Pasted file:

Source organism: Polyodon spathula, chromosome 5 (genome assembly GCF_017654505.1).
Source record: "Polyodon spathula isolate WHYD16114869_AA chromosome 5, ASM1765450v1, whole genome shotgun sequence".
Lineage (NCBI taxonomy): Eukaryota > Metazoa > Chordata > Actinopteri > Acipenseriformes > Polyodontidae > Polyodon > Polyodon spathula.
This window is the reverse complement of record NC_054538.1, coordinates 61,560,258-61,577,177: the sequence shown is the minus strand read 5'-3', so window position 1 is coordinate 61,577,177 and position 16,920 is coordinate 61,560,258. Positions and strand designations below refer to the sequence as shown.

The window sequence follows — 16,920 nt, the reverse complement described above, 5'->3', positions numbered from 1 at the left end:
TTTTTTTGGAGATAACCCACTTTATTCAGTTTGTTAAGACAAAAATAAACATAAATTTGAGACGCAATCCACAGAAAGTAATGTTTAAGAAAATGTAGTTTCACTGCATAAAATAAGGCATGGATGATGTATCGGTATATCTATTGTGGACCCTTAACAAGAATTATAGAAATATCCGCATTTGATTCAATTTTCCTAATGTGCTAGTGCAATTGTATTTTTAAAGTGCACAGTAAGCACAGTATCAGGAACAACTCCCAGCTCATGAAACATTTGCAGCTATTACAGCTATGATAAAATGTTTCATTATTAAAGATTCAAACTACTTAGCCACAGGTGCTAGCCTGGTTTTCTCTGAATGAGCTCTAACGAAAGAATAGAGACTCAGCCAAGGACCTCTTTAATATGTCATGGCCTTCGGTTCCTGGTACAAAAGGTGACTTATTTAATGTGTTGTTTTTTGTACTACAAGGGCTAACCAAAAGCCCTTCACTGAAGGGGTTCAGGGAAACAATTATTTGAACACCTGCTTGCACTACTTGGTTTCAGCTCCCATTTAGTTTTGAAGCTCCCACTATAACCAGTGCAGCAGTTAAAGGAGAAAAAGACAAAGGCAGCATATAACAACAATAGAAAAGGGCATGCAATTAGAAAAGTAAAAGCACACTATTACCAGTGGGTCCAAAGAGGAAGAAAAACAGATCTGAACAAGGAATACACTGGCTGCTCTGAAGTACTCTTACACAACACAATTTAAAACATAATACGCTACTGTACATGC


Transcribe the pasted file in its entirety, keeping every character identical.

Source organism: Polyodon spathula, chromosome 5 (genome assembly GCF_017654505.1).
Source record: "Polyodon spathula isolate WHYD16114869_AA chromosome 5, ASM1765450v1, whole genome shotgun sequence".
Lineage (NCBI taxonomy): Eukaryota > Metazoa > Chordata > Actinopteri > Acipenseriformes > Polyodontidae > Polyodon > Polyodon spathula.
This window is the reverse complement of record NC_054538.1, coordinates 61,560,258-61,577,177: the sequence shown is the minus strand read 5'-3', so window position 1 is coordinate 61,577,177 and position 16,920 is coordinate 61,560,258. Positions and strand designations below refer to the sequence as shown.

The window sequence follows — 16,920 nt, the reverse complement described above, 5'->3', positions numbered from 1 at the left end:
TTTTTTTGGAGATAACCCACTTTATTCAGTTTGTTAAGACAAAAATAAACATAAATTTGAGACGCAATCCACAGAAAGTAATGTTTAAGAAAATGTAGTTTCACTGCATAAAATAAGGCATGGATGATGTATCGGTATATCTATTGTGGACCCTTAACAAGAATTATAGAAATATCCGCATTTGATTCAATTTTCCTAATGTGCTAGTGCAATTGTATTTTTAAAGTGCACAGTAAGCACAGTATCAGGAACAACTCCCAGCTCATGAAACATTTGCAGCTATTACAGCTATGATAAAATGTTTCATTATTAAAGATTCAAACTACTTAGCCACAGGTGCTAGCCTGGTTTTCTCTGAATGAGCTCTAACGAAAGAATAGAGACTCAGCCAAGGACCTCTTTAATATGTCATGGCCTTCGGTTCCTGGTACAAAAGGTGACTTATTTAATGTGTTGTTTTTTGTACTACAAGGGCTAACCAAAAGCCCTTCACTGAAGGGGTTCAGGGAAACAATTATTTGAACACCTGCTTGCACTACTTGGTTTCAGCTCCCATTTAGTTTTGAAGCTCCCACTATAACCAGTGCAGCAGTTAAAGGAGAAAAAGACAAAGGCAGCATATAACAACAATAGAAAAGGGCATGCAATTAGAAAAGTAAAAGCACACTATTACCAGTGGGTCCAAAGAGGAAGAAAAACAGATCTGAACAAGGAATACACTGGCTGCTCTGAAGTACTCTTACACAACACAATTTAAAACATAATACGCTACTGTACATGC